Incidence of Malaria in HIV-infected and uninfected and Rwandan women from 2005 to 2011
Malaria in HIV-infected (HIV+) persons is associated with reduced immunity due to a decrease in CD4+ cells count and an increase in viral load, and immunity becomes more compromised in HIV-infected ART-naïve patients. However, the relationship between treatment of HIV infection with antiretroviral therapy (ART) and malaria among HIV coinfected individuals has not been widely reported in Africa, in particular amongst Rwandan women. In this study, the investigator examined malaria incidence and its associated potential risk factors in a cohort of HIV-uninfected, HIV-infected on ART and HIV-infected naïve Rwandan women. Method The data used in this research consists of 936 women enrolled in the Rwandan Women's Inter-association Study and Assessment (RWISA) study. Follow-up visits were carried out every 6 months for a period of 5 years. Incidence of malaria was considered as self-reported if it occurred during the 6 months prior to the study visit. Incidence rates (IRs) and Hazard ratios (HRs) with 95% CI were determined in HIV-uninfected, HIV-infected ART-naïve and HIV-infected on ART groups. Predictors of malaria incidence in these groups were estimated by Hazard ratios (HR, 95% CI) using Cox regression adjusted for potential confounders. Results Of the 936 women enrolled in the study (226 HIV-uninfected and 710 HIV-infected), almost 90% of the women reported malaria during the follow-up period. At the baseline visit, the median age of the participants was lower among HIV-infected women at 34 years ([IQR] 30- 39), compared to that of HIV-uninfected women at 43 years ([IQR] 34-49), P<0.01. In both groups of HIV-infected and HIV-uninfected women, a large number were widowed i.e. 49% vs. 42%, P<0.01 The HIV-infected women had lower educational status (67% vs. 57%, P<0.01) and lower employment opportunities (68% vs 72%, P=0.002) than HIV-uninfected women. Of the HIVuninfected women, 174 (77%) and of HIV-infected women 596 (84%) reported that they did not have enough food to eat. Malaria incidence was higher in HIV-infected ART-naïve women [adjusted HR= 1.2, 95% CI (1.01-1.36), P=0.03], when compared to HIV-infected women on ART. However, when malaria incidence was compared according to HIV status, HIV-infected women showed a significantly lower incidence when compared to their HIV-uninfected counterparts [adjusted HR= 0.8, 95% CI (0.69- 0.97), P=0.02]. The independent predictors of malaria incidence in the cohort were unemployment, lower level of education, age and season. Conclusion HIV-infected antiretroviral-naïve women in malaria-endemic areas are at higher risk of malaria than HIV-infected women on antiretroviral therapy. In countries where both diseases overlap, the indirect effect of HIV treatment with combination antiretroviral therapy could reduce malaria burden. These findings suggest that additional malaria prevention efforts should be aimed at the untreated HIV-infected population.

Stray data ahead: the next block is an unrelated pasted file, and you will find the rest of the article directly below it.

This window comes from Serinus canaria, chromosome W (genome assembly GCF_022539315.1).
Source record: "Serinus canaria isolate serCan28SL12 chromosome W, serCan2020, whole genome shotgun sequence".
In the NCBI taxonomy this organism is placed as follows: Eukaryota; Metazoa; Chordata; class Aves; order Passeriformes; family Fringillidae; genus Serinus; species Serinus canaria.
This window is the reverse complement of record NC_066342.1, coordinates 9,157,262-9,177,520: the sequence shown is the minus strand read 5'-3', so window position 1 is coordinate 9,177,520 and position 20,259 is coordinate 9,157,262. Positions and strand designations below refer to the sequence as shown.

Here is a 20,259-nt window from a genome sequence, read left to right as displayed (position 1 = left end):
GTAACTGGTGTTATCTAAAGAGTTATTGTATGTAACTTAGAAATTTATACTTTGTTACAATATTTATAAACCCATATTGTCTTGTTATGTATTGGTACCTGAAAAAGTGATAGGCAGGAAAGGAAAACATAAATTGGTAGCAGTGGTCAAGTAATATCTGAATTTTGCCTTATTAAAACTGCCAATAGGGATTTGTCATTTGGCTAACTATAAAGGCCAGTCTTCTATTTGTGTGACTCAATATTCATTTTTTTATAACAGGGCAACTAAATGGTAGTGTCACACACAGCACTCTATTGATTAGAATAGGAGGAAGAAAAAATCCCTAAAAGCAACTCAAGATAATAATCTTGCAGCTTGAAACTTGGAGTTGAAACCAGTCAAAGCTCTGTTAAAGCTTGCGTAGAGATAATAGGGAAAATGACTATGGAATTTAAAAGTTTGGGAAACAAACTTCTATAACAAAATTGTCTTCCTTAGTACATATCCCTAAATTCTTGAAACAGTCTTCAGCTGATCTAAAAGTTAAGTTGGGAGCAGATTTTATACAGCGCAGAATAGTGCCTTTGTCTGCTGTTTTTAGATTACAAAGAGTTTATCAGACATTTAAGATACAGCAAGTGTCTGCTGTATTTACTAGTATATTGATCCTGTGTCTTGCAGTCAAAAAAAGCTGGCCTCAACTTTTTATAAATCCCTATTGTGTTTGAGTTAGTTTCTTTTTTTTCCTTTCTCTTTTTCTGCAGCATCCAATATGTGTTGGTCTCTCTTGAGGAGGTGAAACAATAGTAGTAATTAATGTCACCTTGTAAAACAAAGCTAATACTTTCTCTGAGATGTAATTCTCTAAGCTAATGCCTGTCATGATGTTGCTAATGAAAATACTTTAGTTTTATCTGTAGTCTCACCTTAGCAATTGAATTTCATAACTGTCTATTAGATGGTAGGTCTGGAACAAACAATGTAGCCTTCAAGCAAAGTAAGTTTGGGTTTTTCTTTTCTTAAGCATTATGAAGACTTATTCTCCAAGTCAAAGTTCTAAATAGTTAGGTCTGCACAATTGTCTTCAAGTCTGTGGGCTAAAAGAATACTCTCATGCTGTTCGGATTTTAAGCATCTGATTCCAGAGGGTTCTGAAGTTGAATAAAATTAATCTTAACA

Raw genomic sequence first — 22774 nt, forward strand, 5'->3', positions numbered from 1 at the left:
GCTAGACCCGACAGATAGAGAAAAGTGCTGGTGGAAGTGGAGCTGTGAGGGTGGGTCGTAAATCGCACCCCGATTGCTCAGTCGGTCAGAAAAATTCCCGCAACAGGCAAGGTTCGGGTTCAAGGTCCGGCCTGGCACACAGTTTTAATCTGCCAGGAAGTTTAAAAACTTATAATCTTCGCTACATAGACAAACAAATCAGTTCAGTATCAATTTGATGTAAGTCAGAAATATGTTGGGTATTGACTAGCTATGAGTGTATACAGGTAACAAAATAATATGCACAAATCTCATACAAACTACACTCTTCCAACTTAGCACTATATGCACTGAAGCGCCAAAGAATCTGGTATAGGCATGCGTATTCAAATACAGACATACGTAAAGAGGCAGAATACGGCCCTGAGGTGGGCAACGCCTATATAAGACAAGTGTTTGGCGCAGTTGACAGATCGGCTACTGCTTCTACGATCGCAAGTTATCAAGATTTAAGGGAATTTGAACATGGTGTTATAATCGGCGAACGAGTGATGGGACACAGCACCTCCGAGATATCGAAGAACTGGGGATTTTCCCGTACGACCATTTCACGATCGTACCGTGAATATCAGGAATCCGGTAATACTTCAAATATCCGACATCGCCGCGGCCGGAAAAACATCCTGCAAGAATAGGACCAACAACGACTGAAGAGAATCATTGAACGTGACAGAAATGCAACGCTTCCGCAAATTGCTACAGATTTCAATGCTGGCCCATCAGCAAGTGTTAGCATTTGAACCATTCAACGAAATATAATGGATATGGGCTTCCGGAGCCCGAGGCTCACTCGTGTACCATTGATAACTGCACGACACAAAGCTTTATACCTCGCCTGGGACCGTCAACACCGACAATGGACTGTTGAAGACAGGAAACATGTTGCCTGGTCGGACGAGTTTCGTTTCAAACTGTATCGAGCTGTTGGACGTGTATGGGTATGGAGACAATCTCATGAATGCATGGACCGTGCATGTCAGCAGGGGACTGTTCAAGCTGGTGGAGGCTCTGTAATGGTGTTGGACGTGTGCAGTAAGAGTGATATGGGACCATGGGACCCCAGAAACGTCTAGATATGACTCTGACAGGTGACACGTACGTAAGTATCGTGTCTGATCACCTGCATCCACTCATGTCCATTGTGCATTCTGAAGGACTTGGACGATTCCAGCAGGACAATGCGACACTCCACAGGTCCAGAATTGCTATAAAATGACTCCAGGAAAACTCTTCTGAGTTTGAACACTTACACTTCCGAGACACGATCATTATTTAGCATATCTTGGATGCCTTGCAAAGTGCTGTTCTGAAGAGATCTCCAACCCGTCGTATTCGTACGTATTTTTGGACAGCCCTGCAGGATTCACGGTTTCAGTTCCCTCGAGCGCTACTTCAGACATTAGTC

A research report submitted to the School of Public Health , University of Witwatersrand Johannesburg in partial fulfillment of the requirements for the degree of Masters of Science in Epidemiology and Biostatistics, November 2013